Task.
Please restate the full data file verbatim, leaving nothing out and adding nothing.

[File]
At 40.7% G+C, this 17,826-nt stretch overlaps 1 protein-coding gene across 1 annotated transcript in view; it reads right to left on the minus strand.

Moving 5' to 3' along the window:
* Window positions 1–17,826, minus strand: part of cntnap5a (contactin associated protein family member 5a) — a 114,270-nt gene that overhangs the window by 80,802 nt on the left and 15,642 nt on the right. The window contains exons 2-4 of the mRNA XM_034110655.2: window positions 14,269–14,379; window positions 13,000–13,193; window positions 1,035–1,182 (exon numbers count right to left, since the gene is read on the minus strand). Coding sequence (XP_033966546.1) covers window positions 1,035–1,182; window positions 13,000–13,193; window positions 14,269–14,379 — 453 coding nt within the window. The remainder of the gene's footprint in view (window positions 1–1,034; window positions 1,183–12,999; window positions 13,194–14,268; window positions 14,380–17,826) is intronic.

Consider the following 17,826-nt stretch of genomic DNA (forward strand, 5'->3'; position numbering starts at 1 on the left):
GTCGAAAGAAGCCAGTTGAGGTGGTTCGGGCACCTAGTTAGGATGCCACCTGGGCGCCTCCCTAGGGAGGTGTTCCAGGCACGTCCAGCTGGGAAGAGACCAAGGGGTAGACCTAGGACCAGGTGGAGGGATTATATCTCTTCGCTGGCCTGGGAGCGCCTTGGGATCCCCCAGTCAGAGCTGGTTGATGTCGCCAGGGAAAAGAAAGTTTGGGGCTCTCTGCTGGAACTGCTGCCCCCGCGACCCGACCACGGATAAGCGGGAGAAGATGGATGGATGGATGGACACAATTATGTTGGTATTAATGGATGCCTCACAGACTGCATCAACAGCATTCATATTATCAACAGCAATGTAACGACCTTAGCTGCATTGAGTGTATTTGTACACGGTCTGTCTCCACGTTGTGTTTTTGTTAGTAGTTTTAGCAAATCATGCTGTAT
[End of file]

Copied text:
At 40.7% G+C, this 17,826-nt stretch overlaps 1 protein-coding gene across 1 annotated transcript in view; it reads right to left on the minus strand.

Moving 5' to 3' along the window:
* Window positions 1–17,826, minus strand: part of cntnap5a (contactin associated protein family member 5a) — a 114,270-nt gene that overhangs the window by 80,802 nt on the left and 15,642 nt on the right. The window contains exons 2-4 of the mRNA XM_034110655.2: window positions 14,269–14,379; window positions 13,000–13,193; window positions 1,035–1,182 (exon numbers count right to left, since the gene is read on the minus strand). Coding sequence (XP_033966546.1) covers window positions 1,035–1,182; window positions 13,000–13,193; window positions 14,269–14,379 — 453 coding nt within the window. The remainder of the gene's footprint in view (window positions 1–1,034; window positions 1,183–12,999; window positions 13,194–14,268; window positions 14,380–17,826) is intronic.

Consider the following 17,826-nt stretch of genomic DNA (forward strand, 5'->3'; position numbering starts at 1 on the left):
GTCGAAAGAAGCCAGTTGAGGTGGTTCGGGCACCTAGTTAGGATGCCACCTGGGCGCCTCCCTAGGGAGGTGTTCCAGGCACGTCCAGCTGGGAAGAGACCAAGGGGTAGACCTAGGACCAGGTGGAGGGATTATATCTCTTCGCTGGCCTGGGAGCGCCTTGGGATCCCCCAGTCAGAGCTGGTTGATGTCGCCAGGGAAAAGAAAGTTTGGGGCTCTCTGCTGGAACTGCTGCCCCCGCGACCCGACCACGGATAAGCGGGAGAAGATGGATGGATGGATGGACACAATTATGTTGGTATTAATGGATGCCTCACAGACTGCATCAACAGCATTCATATTATCAACAGCAATGTAACGACCTTAGCTGCATTGAGTGTATTTGTACACGGTCTGTCTCCACGTTGTGTTTTTGTTAGTAGTTTTAGCAAATCATGCTGTAT